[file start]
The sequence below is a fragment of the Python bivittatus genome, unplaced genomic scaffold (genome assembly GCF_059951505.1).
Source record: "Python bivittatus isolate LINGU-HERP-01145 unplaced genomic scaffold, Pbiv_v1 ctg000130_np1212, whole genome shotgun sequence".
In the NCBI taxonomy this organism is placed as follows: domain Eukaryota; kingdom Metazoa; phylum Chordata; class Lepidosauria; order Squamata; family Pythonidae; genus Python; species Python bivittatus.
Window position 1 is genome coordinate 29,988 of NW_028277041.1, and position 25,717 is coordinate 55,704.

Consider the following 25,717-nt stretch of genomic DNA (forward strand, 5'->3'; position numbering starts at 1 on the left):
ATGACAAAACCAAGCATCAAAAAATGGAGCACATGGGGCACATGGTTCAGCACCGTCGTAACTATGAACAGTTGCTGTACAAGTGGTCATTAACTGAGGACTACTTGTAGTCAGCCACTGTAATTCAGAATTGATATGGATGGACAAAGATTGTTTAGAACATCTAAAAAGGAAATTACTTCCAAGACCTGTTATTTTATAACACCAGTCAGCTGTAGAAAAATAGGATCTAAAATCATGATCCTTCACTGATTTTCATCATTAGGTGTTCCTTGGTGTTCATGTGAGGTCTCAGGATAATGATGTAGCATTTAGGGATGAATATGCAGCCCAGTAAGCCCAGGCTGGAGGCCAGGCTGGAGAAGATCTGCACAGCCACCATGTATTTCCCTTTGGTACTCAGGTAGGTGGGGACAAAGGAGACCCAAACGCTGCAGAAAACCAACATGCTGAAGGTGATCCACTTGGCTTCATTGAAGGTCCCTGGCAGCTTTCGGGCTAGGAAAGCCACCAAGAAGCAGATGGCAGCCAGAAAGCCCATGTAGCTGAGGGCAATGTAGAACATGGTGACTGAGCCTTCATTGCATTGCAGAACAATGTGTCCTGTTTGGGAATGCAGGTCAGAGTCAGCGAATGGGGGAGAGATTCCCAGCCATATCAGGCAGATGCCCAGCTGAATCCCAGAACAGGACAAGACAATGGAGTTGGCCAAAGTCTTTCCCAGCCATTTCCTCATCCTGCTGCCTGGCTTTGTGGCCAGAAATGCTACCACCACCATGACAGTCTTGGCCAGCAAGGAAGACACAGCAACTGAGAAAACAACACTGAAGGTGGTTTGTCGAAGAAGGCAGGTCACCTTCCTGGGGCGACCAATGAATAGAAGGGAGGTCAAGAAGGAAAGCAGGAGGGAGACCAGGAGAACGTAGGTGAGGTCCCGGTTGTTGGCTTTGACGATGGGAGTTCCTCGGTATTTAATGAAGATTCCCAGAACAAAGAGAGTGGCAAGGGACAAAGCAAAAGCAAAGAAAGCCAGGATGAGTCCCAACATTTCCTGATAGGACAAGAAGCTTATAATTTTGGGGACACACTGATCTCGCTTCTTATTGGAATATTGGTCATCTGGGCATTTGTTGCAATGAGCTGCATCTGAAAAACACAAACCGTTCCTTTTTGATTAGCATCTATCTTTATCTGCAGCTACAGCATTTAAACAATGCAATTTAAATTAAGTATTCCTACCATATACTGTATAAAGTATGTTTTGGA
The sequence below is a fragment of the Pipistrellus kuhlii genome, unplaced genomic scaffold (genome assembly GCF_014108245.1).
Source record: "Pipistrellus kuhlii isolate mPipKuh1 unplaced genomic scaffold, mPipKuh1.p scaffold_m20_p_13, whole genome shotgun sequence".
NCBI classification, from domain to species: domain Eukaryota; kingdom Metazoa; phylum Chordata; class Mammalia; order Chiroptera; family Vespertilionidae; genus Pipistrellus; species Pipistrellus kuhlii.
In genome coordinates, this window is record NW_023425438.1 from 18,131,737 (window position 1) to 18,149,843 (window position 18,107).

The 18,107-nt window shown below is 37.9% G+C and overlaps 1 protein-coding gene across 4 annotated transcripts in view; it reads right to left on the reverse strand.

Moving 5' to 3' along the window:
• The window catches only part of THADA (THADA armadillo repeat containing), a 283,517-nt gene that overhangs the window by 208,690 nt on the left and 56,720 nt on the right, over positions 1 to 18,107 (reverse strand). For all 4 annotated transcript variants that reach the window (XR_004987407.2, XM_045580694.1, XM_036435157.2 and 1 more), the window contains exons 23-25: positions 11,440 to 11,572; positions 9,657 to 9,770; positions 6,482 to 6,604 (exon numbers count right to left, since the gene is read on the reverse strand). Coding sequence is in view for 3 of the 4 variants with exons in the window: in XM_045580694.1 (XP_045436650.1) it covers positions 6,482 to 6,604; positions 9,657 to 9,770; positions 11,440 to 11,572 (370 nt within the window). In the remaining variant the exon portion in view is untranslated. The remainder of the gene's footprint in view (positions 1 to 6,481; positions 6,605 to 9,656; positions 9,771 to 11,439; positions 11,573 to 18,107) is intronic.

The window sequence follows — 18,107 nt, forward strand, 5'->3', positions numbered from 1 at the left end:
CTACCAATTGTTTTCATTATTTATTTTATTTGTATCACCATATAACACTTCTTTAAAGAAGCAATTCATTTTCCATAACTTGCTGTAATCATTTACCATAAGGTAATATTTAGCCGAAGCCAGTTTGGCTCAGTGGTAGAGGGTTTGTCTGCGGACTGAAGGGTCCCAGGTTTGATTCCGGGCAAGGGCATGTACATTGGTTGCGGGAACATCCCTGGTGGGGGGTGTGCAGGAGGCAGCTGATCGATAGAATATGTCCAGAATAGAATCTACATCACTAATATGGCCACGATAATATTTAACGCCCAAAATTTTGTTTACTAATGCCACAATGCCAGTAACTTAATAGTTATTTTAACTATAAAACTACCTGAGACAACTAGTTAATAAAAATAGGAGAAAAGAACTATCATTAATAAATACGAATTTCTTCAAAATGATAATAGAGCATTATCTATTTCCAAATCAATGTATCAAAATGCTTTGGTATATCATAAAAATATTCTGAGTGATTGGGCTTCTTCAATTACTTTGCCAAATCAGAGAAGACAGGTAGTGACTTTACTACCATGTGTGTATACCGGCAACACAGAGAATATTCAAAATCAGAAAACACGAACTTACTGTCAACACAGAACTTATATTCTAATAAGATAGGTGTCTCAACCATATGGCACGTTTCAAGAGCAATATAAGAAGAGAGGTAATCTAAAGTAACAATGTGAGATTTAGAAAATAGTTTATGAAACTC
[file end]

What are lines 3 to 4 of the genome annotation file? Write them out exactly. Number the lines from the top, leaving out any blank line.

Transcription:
In the NCBI taxonomy this organism is placed as follows: domain Eukaryota; kingdom Metazoa; phylum Chordata; class Lepidosauria; order Squamata; family Pythonidae; genus Python; species Python bivittatus.
Window position 1 is genome coordinate 29,988 of NW_028277041.1, and position 25,717 is coordinate 55,704.